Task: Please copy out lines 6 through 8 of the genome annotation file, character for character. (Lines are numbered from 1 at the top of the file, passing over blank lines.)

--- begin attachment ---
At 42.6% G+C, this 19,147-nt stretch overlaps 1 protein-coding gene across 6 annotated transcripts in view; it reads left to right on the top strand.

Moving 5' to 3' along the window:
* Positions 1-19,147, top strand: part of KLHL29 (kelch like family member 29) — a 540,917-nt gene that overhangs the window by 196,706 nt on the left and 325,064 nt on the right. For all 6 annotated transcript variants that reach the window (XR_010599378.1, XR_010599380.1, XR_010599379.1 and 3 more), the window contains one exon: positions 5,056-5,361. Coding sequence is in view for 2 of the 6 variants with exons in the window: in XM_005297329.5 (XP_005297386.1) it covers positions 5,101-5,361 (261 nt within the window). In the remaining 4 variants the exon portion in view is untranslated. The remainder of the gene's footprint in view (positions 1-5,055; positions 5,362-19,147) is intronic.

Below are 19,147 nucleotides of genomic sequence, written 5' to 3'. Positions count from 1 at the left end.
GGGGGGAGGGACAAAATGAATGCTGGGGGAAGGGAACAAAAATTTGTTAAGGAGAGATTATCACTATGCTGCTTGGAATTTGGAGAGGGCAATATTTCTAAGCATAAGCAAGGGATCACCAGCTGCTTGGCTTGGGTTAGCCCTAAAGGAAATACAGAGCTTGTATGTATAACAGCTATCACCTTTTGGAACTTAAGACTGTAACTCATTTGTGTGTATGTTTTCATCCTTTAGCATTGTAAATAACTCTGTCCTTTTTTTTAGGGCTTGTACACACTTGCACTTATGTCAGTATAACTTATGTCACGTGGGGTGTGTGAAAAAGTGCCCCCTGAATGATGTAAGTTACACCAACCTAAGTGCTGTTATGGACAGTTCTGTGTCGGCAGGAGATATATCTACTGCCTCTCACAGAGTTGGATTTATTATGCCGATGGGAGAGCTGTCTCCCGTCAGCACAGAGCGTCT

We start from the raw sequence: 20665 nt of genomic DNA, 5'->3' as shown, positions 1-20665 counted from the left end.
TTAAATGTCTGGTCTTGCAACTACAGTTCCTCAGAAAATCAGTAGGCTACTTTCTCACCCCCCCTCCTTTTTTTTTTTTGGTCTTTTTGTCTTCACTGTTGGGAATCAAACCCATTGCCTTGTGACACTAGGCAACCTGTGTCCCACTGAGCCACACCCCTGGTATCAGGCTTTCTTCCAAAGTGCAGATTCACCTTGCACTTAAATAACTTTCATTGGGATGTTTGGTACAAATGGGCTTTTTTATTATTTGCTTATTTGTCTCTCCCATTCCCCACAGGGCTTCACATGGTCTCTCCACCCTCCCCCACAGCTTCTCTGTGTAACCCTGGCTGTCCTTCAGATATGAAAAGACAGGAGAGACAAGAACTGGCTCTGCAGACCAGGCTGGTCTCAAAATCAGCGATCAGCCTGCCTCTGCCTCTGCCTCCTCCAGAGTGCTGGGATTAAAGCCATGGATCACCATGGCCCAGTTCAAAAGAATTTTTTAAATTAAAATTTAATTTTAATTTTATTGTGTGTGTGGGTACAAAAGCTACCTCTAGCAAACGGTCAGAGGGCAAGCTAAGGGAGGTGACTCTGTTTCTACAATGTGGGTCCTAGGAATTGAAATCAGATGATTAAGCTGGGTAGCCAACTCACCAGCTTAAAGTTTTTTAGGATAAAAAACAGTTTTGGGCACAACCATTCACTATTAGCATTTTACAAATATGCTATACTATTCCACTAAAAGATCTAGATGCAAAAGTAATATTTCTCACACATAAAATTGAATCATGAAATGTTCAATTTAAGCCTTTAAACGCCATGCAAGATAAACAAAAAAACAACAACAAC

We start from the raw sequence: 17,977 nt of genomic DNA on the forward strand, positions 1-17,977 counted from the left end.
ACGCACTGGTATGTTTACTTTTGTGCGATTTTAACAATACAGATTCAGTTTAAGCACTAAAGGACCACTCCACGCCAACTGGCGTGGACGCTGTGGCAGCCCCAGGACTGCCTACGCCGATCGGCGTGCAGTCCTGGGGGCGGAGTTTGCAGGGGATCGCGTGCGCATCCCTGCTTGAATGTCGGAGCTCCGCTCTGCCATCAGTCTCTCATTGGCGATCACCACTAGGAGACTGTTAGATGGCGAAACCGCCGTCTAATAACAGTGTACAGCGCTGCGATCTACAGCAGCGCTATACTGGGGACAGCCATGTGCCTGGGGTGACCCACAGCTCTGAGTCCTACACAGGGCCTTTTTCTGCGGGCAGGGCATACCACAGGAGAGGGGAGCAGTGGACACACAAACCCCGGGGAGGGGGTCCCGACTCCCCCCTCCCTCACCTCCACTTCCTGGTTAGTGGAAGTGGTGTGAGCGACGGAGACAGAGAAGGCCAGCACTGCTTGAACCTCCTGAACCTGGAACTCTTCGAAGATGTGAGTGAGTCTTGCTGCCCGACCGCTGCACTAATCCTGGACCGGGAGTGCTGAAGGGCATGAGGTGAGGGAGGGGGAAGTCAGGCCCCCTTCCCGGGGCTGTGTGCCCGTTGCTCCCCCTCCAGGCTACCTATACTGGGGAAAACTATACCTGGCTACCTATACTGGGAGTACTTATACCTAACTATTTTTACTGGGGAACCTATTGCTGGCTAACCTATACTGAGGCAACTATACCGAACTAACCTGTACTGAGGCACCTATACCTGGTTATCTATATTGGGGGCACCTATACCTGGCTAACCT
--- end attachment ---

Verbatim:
We start from the raw sequence: 20665 nt of genomic DNA, 5'->3' as shown, positions 1-20665 counted from the left end.
TTAAATGTCTGGTCTTGCAACTACAGTTCCTCAGAAAATCAGTAGGCTACTTTCTCACCCCCCCTCCTTTTTTTTTTTTGGTCTTTTTGTCTTCACTGTTGGGAATCAAACCCATTGCCTTGTGACACTAGGCAACCTGTGTCCCACTGAGCCACACCCCTGGTATCAGGCTTTCTTCCAAAGTGCAGATTCACCTTGCACTTAAATAACTTTCATTGGGATGTTTGGTACAAATGGGCTTTTTTATTATTTGCTTATTTGTCTCTCCCATTCCCCACAGGGCTTCACATGGTCTCTCCACCCTCCCCCACAGCTTCTCTGTGTAACCCTGGCTGTCCTTCAGATATGAAAAGACAGGAGAGACAAGAACTGGCTCTGCAGACCAGGCTGGTCTCAAAATCAGCGATCAGCCTGCCTCTGCCTCTGCCTCCTCCAGAGTGCTGGGATTAAAGCCATGGATCACCATGGCCCAGTTCAAAAGAATTTTTTAAATTAAAATTTAATTTTAATTTTATTGTGTGTGTGGGTACAAAAGCTACCTCTAGCAAACGGTCAGAGGGCAAGCTAAGGGAGGTGACTCTGTTTCTACAATGTGGGTCCTAGGAATTGAAATCAGATGATTAAGCTGGGTAGCCAACTCACCAGCTTAAAGTTTTTTAGGATAAAAAACAGTTTTGGGCACAACCATTCACTATTAGCATTTTACAAATATGCTATACTATTCCACTAAAAGATCTAGATGCAAAAGTAATATTTCTCACACATAAAATTGAATCATGAAATGTTCAATTTAAGCCTTTAAACGCCATGCAAGATAAACAAAAAAACAACAACAAC

We start from the raw sequence: 17,977 nt of genomic DNA on the forward strand, positions 1-17,977 counted from the left end.